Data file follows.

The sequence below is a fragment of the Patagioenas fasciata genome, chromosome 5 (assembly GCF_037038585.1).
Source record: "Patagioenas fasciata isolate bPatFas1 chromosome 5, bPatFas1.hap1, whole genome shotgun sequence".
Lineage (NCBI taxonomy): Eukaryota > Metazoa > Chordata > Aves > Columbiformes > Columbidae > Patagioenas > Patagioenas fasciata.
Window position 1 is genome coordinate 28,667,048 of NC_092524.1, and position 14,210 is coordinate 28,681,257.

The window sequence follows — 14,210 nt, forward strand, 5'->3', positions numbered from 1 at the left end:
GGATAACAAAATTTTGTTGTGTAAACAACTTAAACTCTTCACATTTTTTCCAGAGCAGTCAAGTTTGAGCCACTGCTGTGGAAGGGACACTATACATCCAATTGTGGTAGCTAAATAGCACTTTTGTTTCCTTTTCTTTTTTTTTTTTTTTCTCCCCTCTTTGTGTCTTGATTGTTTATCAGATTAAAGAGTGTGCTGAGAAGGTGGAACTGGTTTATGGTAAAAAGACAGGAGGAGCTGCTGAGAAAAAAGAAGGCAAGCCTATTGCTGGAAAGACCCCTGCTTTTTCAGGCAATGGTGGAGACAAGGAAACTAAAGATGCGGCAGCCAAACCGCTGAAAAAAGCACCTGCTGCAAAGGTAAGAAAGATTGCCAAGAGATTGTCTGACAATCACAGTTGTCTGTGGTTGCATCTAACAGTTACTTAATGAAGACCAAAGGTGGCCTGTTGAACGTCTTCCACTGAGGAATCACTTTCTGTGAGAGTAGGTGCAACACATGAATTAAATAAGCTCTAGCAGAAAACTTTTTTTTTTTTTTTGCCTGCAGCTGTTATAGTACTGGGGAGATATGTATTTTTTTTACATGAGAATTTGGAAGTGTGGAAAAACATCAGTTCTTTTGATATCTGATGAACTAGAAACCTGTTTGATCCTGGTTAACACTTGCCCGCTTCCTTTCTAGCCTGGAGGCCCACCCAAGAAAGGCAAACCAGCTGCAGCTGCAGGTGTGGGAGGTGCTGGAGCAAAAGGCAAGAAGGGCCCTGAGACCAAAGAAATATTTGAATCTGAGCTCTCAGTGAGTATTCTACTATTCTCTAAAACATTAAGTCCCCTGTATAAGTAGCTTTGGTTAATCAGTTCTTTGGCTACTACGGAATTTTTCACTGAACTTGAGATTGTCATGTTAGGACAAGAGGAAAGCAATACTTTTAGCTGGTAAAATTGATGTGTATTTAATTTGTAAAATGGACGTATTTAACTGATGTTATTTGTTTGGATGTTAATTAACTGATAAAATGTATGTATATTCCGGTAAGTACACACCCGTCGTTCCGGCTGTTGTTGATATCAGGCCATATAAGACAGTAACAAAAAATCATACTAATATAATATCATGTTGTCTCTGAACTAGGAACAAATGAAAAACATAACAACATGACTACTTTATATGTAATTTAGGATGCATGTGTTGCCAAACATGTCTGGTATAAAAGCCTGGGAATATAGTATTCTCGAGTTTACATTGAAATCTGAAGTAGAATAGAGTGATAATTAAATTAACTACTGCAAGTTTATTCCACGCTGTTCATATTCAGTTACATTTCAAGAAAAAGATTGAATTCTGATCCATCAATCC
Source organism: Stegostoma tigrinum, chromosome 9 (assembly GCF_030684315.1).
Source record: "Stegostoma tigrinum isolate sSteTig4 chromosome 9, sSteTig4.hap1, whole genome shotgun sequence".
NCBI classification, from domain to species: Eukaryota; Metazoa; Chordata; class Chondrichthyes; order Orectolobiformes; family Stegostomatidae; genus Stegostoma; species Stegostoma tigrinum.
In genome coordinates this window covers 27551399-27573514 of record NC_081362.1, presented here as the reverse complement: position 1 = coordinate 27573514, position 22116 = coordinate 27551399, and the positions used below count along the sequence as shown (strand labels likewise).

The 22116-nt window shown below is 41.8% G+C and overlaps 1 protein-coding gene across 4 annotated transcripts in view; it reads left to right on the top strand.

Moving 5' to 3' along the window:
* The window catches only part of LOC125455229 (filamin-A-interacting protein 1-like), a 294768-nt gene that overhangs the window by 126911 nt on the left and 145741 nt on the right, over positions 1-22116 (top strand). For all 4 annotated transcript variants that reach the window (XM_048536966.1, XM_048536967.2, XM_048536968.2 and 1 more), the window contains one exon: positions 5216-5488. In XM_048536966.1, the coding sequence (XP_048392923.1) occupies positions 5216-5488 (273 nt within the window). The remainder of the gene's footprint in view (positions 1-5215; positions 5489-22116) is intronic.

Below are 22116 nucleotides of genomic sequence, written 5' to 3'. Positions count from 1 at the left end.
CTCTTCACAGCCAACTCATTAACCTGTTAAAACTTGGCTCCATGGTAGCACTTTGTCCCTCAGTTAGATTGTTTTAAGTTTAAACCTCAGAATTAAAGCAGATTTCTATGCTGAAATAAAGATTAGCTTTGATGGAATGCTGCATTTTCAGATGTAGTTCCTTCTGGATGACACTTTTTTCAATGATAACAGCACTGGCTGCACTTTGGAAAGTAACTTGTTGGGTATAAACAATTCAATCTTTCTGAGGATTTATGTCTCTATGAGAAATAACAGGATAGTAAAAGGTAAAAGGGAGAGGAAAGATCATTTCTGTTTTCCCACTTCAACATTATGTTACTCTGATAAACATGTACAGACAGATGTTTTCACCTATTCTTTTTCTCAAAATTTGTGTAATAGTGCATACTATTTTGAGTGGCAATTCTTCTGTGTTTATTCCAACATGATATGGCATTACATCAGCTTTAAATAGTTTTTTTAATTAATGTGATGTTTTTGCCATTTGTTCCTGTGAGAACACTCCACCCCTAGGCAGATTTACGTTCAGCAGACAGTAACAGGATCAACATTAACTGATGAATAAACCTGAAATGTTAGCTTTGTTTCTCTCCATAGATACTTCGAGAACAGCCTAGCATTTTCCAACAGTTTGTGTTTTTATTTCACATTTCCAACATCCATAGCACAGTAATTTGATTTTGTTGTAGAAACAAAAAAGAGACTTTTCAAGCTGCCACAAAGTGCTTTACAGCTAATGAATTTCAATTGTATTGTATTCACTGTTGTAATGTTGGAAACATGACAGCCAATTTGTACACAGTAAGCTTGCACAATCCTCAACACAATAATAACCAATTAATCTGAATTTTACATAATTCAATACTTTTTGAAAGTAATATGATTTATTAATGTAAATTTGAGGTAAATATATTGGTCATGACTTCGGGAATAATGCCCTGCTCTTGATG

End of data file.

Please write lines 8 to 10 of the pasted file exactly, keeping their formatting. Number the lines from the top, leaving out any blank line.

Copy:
Source record: "Stegostoma tigrinum isolate sSteTig4 chromosome 9, sSteTig4.hap1, whole genome shotgun sequence".
NCBI classification, from domain to species: Eukaryota; Metazoa; Chordata; class Chondrichthyes; order Orectolobiformes; family Stegostomatidae; genus Stegostoma; species Stegostoma tigrinum.
In genome coordinates this window covers 27551399-27573514 of record NC_081362.1, presented here as the reverse complement: position 1 = coordinate 27573514, position 22116 = coordinate 27551399, and the positions used below count along the sequence as shown (strand labels likewise).